The Advice I Wish I Received When I Graduated College

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At one point or another every graduate looks back and thinks about what they wish they knew when they were first starting out as a young professional and how they could have benefitted from that knowledge. Here is some advice I wish I received when I graduated college:

Do Not To Worry So Much

When you graduate you are full of energy and optimism, ready to pursue your goals, which ultimately prove to take a lot more work and time than you anticipated. Doubt can creep in. This is normal, and you are far from alone. You will make mistakes, big and small, and you will have failures, big and small, but it is all going to be OK. Life does not have to be taken so seriously. Try not to worry, focus your energy on producing good work, making meaningful relationships in your field and not giving up. Worrying is physically and mentally draining, and it is an unproductive way to use energy. Try to find other ways to channel it more productively such as exercising, spending time with loved ones, spending more time on hobbies, etc.

Your Relationships Will Change And That’s OK

When you are in college you are constantly surrounded by friends: in class, during projects, doing homework, etc. In many ways your friends become your family for those four years. But when you graduate, and you all scatter and start your jobs, it becomes harder to make time to see each other, to remain close and to maintain the relationships you had in college or high school. Some friendships will change with distance and time, others will evolve with individual growth and change, but sometimes the change is sad and hurtful and that is part of life and growing up. Not all relationships are meant to last forever, some are only meant for a certain time in your life.

Build And Maintain Good Habits

One of the best things you can do when you’re just out of school is to start developing good habits: exercising regularly, cooking, eating well, improving your focus, refining your work ethic, etc. It is a tough routine transition from a student to a working professional, but if you develop good health. communication and work habits, they will carry you through difficult times when you are struggling, and will prevent you from floundering for too long. In contrast, when you are on a good path, good habits are easily built on, enabling self-improvement. Good habits are the foundation excellence is built on.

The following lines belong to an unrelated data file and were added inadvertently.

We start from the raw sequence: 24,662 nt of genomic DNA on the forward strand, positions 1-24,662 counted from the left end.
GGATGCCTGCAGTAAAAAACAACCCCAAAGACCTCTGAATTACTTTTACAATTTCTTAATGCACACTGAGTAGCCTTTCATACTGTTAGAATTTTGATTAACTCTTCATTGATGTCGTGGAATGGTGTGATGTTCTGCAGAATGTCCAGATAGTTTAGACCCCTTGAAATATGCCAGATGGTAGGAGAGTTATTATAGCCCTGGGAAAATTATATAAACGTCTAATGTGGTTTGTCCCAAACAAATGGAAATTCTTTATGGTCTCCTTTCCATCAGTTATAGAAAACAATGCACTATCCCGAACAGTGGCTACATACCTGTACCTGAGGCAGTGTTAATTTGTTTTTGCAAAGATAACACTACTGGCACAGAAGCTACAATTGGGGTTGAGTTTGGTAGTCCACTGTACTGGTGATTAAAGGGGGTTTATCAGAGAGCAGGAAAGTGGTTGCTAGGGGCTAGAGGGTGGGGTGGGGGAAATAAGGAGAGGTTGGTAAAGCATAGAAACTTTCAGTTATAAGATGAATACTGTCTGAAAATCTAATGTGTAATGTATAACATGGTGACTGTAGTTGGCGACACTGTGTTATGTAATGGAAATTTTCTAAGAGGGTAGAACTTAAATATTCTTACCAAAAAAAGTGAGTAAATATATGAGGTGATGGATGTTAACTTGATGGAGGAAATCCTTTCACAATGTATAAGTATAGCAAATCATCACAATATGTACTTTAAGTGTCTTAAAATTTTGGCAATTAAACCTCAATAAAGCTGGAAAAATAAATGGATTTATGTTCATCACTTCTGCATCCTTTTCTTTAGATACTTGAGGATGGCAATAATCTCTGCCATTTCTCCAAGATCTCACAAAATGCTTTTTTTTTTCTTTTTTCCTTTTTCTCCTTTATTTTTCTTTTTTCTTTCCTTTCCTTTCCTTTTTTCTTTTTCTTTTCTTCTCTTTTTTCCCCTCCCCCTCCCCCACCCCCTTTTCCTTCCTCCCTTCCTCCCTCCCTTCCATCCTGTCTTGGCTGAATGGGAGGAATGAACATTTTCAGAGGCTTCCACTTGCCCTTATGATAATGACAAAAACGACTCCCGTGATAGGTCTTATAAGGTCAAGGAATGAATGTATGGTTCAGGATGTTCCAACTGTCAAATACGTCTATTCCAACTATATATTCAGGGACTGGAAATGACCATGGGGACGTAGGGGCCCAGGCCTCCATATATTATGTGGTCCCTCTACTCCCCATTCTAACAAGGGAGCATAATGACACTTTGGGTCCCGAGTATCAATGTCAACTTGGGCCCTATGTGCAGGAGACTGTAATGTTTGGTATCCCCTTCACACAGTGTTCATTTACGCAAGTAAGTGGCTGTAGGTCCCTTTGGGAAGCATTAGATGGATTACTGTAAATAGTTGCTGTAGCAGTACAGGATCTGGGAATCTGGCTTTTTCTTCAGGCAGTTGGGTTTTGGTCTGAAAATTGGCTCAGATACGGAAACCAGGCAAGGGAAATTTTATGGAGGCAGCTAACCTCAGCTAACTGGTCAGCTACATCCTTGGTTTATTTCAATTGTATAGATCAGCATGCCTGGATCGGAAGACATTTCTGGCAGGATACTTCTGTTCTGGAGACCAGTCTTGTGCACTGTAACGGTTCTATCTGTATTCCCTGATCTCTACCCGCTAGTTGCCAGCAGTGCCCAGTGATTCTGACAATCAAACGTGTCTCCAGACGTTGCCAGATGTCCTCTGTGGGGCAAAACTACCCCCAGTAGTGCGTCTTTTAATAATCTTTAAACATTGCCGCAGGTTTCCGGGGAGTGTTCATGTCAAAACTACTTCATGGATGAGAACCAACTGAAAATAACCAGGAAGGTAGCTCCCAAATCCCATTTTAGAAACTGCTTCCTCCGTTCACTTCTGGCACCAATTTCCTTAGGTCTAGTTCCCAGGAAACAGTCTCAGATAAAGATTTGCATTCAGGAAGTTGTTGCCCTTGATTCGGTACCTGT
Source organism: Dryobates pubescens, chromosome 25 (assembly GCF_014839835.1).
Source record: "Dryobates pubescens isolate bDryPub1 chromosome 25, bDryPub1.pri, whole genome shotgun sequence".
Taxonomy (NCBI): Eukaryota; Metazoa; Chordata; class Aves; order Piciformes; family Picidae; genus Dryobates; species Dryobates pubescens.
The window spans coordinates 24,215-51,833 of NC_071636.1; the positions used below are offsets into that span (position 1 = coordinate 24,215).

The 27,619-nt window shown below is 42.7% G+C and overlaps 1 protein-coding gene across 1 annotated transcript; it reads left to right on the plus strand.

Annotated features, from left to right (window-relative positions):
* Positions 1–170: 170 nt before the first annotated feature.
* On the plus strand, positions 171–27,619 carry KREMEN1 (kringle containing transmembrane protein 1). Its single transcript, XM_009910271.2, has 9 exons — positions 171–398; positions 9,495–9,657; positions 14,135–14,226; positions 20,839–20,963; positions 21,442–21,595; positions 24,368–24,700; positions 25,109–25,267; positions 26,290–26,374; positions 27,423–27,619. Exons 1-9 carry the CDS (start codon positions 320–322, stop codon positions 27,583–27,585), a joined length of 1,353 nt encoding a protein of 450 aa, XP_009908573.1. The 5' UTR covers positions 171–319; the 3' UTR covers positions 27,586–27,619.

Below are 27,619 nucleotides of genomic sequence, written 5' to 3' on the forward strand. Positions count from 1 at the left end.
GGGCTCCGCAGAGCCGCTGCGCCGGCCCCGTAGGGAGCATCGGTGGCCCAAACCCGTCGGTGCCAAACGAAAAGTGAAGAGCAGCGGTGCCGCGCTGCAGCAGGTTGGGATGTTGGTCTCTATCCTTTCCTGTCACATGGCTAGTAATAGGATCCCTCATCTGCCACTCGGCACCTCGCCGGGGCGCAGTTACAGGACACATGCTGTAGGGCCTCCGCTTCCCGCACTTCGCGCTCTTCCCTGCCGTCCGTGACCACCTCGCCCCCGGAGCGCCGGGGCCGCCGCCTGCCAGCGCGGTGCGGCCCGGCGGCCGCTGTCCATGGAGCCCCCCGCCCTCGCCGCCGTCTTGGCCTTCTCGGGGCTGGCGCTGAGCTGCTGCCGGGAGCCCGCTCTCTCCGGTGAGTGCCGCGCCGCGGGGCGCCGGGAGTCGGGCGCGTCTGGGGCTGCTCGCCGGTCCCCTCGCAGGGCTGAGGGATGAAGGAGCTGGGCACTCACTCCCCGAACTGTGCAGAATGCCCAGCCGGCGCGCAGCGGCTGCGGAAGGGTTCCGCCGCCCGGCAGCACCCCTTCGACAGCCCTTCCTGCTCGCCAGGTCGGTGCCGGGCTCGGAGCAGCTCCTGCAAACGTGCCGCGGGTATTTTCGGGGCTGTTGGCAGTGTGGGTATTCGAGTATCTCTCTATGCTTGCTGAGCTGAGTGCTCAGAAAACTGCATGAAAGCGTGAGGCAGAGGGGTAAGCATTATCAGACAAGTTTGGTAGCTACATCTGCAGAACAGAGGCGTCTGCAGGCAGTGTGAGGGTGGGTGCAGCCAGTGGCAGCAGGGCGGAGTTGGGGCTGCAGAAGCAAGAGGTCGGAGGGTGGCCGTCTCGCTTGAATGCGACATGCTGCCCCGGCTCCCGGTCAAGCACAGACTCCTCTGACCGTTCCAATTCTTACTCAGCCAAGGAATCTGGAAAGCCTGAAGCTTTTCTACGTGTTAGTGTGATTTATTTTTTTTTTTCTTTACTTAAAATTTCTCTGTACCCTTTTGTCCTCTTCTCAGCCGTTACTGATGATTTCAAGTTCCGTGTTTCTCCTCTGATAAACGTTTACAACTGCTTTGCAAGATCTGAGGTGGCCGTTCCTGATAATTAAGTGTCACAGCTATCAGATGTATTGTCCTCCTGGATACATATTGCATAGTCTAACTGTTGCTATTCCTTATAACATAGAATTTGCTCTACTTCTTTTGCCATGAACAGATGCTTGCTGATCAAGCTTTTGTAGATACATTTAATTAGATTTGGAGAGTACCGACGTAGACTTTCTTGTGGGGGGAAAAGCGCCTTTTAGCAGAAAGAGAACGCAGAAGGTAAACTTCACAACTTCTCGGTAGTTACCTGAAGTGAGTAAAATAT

Learn And Develop Skills Early On

Understand your strengths and weaknesses. Hone in on your strengths, develop them and improve your weaknesses. Evaluate which strengths and weaknesses will serve you well at your job, so you prioritize accordingly. Improving your strengths and weaknesses and learning how to leverage them will serve you well over the course of your career.

Don’t Compare Yourself

Comparison is not only the thief of joy but of inner-strength, self-confidence, pride and anything else that helps you believe in yourself. There will always be someone with a more important job, a higher-paying job, a job with better perks. Do not compare you career trajectory with others, it only distracts you from your goals. Focus on yourself and your own goals, you should be your only competition. Just try to be better than you were yesterday, last week or last month.

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